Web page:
Building trust into generative AI will revolutionise BI
Generative AI is poised to revolutionise analytics and BI, but controls, governance and trust need to be built into the technology for organisations to embrace it.
This emerged during a webinar hosted by Keyrus and Tableau, in partnership with ITWeb.
Craig Andrew, Head of Data Analytics at Keyrus, said: “In a typical BI landscape, the types of data analytics being performed are descriptive – looking at past data to see what happened; then diagnostic – asking why something happened; and predictive – the ability to forecast. Prescriptive analytics has been the missing piece.”
“We have entered an exciting chapter of modern analytics, with BI and generative AI coming together to help us become more prescriptive and truly data driven.”
He highlighted Salesforce research which found that 57% of IT professionals believe generative AI is a game changer.
Taking flight with generative AI
Andrew said: “I believe generative AI has massive potential, but data professionals must pave the way for the ways in which it will change analytics.”
He noted that there were trust gaps around generative AI, with over 75% of consumers concerned about misinformation and 67% of organisations raising security concerns.
He said valid concerns included AI lacking the relevant data or context to give the right answer, resulting in ‘hallucinations’, as well as toxicity and bias.
“If we don’t trust generative AI, the prescriptive component of analytics won’t gain traction,” he said. “As with any new, innovative technology,we need to overcome the fear and help build trust in the technology.”
A poll of webinar participants found that 33% are definitely considering and 44% possibly considering deploying generative AI for their business needs in the next six months. On the question of what the most important factor was for enabling trust in their data strategy, 48% said data governance, 41% said data quality, 6% pointed to user training and 1% said transparent algorithms.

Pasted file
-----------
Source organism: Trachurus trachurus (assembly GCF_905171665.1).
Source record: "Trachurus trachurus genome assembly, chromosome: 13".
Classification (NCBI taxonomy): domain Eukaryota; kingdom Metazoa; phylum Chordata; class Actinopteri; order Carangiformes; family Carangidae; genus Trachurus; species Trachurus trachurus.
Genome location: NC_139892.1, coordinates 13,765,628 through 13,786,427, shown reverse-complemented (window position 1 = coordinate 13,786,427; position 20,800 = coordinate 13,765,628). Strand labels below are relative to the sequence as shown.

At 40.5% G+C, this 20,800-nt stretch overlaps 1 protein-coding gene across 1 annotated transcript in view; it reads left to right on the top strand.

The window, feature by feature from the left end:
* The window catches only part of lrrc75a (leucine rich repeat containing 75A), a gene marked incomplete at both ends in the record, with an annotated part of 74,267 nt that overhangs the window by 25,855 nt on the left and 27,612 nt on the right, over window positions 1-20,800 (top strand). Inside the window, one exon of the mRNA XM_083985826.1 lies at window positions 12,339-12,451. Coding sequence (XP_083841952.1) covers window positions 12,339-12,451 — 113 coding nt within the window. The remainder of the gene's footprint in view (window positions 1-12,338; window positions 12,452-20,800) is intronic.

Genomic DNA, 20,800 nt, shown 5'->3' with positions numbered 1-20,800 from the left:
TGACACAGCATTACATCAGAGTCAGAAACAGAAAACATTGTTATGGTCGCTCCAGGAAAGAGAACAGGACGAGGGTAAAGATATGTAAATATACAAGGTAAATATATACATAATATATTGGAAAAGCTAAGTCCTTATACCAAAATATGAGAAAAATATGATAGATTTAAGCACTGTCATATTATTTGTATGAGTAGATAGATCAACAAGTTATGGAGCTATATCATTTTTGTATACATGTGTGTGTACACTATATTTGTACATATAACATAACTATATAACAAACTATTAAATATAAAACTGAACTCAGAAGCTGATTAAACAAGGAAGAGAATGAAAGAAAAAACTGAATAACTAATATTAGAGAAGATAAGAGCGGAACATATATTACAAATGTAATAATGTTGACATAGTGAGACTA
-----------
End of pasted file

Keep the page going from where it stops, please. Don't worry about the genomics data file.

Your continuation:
Andrew compared the emergence of generative AI to the early days of aviation, where trust and governance were needed to enable it to scale. Over the years, people grew to trust aviation with strict regulation and oversight, safety records and transparency, highly trained professionals, rigorous maintenance, crisis preparedness, and later international standards and positive experiences. AI needs to build trust in the same way, he said.
“We have seen disruptive technologies before as a society. With generative AI we need to learn from history to ensure people can trust it.”
To take flight with generative AI, organisations need to have a team of trusted experts and access to training and enablement, and trust their BI platform and its data governance capabilities, he said.
Building generative AI into Tableau
Francois Zimmerman, EMEA Field CTO at Tableau, outlined Salesforce’s new Tableau Pulse (Tableau GPT) generative AI for Analytics, which can anticipate the data each user needs based on their personal preferences and automatically generate actionable insights.
Zimmerman said: “We need to recognise that there are different types of data consumers out there – initially we at Tableau focused on the data analytics community. This type of user needs a data marketplace where they dig down until they find something relevant to them, and then look behind the data someone else generated to answer their specific questions. Historically, the experiences we brought into Tableau were optimised to support these data curious people.”
“However, there are many other people who spend time in their apps rather than their BI tool. Tableau Pulse makes a newsfeed-like experience for these users. It makes data easy for everyone. It's personalised, contextual and smart,” Zimmerman said.
“We’ve taken all the KPIs that matter most to these individual users, highlighting KPIs with the most interesting deviations from normal. These new experiences build on top of normal Tableau dashboards and data sources. Using AI-assisted follow up questions, users can dig deeper into the high level insights to discover what is driving the data points. In the next six months, we will launch unstructured search experiences, and this is where generative AI comes in.
“We also think users may need to share these insights in their collaboration channels, and other people may want to explore those metrics within their workflows, so Tableau Pulse will enable this. Behind the scenes ,we are building these experiences on top of generative AI models, using parent company Salesforce’s Einstein Trust Layer,” he said. “We use our deterministic insights platform and metrics layer to surface valid signals and our data cloud to stitch together different data versions into one canonical data model for a single reference with unified identities – so you get the entire picture of the customer.”
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